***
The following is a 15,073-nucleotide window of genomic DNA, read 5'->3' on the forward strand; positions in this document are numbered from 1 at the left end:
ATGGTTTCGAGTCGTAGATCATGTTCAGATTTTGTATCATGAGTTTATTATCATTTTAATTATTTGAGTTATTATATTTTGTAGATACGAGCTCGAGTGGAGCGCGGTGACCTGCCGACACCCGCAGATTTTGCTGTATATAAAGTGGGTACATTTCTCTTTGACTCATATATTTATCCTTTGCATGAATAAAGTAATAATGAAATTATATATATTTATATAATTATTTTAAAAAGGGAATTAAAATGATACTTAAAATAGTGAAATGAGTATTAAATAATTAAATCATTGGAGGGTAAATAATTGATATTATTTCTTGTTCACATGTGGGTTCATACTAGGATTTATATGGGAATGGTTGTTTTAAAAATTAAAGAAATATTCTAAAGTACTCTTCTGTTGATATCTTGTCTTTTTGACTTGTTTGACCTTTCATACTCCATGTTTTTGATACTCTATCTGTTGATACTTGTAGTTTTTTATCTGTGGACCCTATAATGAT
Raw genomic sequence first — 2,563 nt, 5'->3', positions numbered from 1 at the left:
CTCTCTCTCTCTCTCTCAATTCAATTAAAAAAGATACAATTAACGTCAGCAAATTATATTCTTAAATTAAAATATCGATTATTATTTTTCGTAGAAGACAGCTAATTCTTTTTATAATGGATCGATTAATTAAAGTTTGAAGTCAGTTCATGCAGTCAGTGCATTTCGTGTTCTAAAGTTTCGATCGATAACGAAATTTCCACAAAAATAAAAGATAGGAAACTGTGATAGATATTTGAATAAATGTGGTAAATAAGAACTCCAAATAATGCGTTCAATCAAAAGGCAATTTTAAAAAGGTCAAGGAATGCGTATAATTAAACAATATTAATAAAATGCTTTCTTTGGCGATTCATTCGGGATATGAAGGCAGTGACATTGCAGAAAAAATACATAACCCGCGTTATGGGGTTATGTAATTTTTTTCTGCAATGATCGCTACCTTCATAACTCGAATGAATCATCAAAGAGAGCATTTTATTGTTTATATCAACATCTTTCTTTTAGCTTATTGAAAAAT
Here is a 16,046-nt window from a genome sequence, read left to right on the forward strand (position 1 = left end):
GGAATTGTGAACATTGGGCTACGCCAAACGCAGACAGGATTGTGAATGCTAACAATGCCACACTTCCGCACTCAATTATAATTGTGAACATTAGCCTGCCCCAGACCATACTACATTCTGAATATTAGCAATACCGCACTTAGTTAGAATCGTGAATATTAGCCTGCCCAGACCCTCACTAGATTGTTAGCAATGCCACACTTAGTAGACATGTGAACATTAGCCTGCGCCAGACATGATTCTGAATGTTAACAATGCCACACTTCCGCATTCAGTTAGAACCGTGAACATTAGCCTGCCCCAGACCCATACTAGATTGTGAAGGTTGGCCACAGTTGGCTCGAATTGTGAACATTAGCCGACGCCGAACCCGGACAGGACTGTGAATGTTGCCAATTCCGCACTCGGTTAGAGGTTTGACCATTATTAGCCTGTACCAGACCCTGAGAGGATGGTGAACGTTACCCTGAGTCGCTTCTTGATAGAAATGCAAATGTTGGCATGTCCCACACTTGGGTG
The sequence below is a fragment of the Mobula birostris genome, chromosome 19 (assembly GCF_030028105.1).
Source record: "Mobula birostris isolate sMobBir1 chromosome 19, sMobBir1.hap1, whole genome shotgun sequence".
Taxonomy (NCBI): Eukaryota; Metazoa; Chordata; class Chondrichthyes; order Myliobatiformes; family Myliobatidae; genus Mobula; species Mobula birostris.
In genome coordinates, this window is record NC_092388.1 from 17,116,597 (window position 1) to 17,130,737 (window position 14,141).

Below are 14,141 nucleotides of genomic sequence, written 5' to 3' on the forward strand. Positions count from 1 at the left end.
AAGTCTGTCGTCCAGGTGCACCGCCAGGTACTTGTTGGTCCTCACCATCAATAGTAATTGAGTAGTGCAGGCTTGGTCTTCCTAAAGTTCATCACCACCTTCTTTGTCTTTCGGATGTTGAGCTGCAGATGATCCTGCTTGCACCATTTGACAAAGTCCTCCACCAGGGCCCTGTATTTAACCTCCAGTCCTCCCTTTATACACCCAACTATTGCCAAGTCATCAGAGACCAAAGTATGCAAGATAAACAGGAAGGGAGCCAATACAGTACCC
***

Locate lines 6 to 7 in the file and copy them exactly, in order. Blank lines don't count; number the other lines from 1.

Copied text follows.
GGAATTGTGAACATTGGGCTACGCCAAACGCAGACAGGATTGTGAATGCTAACAATGCCACACTTCCGCACTCAATTATAATTGTGAACATTAGCCTGCCCCAGACCATACTACATTCTGAATATTAGCAATACCGCACTTAGTTAGAATCGTGAATATTAGCCTGCCCAGACCCTCACTAGATTGTTAGCAATGCCACACTTAGTAGACATGTGAACATTAGCCTGCGCCAGACATGATTCTGAATGTTAACAATGCCACACTTCCGCATTCAGTTAGAACCGTGAACATTAGCCTGCCCCAGACCCATACTAGATTGTGAAGGTTGGCCACAGTTGGCTCGAATTGTGAACATTAGCCGACGCCGAACCCGGACAGGACTGTGAATGTTGCCAATTCCGCACTCGGTTAGAGGTTTGACCATTATTAGCCTGTACCAGACCCTGAGAGGATGGTGAACGTTACCCTGAGTCGCTTCTTGATAGAAATGCAAATGTTGGCATGTCCCACACTTGGGTG
The sequence below is a fragment of the Mobula birostris genome, chromosome 19 (assembly GCF_030028105.1).